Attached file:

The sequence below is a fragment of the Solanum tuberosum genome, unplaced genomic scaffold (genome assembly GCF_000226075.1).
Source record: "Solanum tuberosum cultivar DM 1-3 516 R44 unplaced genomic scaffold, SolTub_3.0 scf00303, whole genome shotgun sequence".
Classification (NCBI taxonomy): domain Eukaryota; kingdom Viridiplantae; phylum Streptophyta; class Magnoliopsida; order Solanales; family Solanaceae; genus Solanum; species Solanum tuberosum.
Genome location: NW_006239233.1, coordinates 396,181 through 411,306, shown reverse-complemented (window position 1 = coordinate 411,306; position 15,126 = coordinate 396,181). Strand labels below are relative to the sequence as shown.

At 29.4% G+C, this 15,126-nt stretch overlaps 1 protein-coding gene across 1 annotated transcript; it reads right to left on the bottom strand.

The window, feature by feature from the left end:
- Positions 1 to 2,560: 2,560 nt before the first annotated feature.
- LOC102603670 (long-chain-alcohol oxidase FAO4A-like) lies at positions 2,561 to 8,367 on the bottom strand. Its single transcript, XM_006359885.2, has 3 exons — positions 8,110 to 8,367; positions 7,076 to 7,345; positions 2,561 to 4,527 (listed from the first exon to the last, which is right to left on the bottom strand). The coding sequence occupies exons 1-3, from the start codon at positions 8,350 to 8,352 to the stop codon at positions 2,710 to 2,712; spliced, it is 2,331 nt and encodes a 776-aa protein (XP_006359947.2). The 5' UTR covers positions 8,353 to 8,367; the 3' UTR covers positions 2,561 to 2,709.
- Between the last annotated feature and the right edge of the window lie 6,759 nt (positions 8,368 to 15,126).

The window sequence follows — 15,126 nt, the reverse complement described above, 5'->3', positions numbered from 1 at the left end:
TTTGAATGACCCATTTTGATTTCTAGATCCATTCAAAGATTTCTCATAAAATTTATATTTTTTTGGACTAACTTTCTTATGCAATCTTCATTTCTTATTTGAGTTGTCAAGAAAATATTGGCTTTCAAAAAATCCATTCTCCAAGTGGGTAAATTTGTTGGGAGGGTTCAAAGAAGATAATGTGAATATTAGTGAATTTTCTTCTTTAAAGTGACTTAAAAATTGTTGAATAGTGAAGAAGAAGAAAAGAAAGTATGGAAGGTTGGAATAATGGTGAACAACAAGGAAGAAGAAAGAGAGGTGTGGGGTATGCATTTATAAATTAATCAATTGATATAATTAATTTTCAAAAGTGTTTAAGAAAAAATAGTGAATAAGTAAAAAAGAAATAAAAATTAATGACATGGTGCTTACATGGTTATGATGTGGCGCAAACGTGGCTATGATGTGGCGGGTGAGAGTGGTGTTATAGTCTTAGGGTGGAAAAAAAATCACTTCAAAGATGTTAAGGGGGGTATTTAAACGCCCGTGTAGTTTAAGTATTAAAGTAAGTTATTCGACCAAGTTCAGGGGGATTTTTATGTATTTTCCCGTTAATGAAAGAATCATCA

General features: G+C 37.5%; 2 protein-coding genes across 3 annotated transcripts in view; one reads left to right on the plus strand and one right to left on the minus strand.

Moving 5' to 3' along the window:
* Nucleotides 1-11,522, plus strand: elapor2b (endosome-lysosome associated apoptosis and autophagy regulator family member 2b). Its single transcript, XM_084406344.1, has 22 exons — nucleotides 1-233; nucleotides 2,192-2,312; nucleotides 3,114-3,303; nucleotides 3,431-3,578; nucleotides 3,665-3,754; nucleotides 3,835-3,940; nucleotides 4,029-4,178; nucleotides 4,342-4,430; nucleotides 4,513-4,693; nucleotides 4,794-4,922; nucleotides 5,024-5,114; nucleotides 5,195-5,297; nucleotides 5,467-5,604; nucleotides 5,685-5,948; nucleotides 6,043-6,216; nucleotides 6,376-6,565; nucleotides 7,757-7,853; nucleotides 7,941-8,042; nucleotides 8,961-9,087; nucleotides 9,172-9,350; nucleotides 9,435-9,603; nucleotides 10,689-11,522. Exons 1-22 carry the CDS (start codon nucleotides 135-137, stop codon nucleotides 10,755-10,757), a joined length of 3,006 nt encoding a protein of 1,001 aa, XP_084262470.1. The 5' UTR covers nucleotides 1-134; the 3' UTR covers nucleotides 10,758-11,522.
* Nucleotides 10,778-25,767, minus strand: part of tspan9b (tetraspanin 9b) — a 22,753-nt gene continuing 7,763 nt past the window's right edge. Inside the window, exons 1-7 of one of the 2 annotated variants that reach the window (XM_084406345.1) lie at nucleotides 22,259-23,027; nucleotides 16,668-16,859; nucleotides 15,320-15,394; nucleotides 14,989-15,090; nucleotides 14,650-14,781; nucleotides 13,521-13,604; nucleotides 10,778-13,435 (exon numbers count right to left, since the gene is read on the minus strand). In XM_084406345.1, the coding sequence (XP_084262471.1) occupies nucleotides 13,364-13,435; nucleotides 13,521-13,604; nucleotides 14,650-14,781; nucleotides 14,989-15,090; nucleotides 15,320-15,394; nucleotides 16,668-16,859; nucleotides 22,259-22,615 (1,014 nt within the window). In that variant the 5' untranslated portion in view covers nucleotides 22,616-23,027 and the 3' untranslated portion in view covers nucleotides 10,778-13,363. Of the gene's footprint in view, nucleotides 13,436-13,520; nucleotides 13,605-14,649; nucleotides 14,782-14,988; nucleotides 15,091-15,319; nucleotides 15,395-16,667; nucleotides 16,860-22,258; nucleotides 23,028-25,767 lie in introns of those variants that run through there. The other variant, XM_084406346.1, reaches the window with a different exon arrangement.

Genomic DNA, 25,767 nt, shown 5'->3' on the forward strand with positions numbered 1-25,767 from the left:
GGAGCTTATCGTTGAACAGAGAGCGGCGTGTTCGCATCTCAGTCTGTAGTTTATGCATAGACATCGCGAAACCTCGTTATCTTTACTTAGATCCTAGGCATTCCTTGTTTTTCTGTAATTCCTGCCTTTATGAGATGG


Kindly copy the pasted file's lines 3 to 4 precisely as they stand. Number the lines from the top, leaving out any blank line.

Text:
Classification (NCBI taxonomy): domain Eukaryota; kingdom Viridiplantae; phylum Streptophyta; class Magnoliopsida; order Solanales; family Solanaceae; genus Solanum; species Solanum tuberosum.
Genome location: NW_006239233.1, coordinates 396,181 through 411,306, shown reverse-complemented (window position 1 = coordinate 411,306; position 15,126 = coordinate 396,181). Strand labels below are relative to the sequence as shown.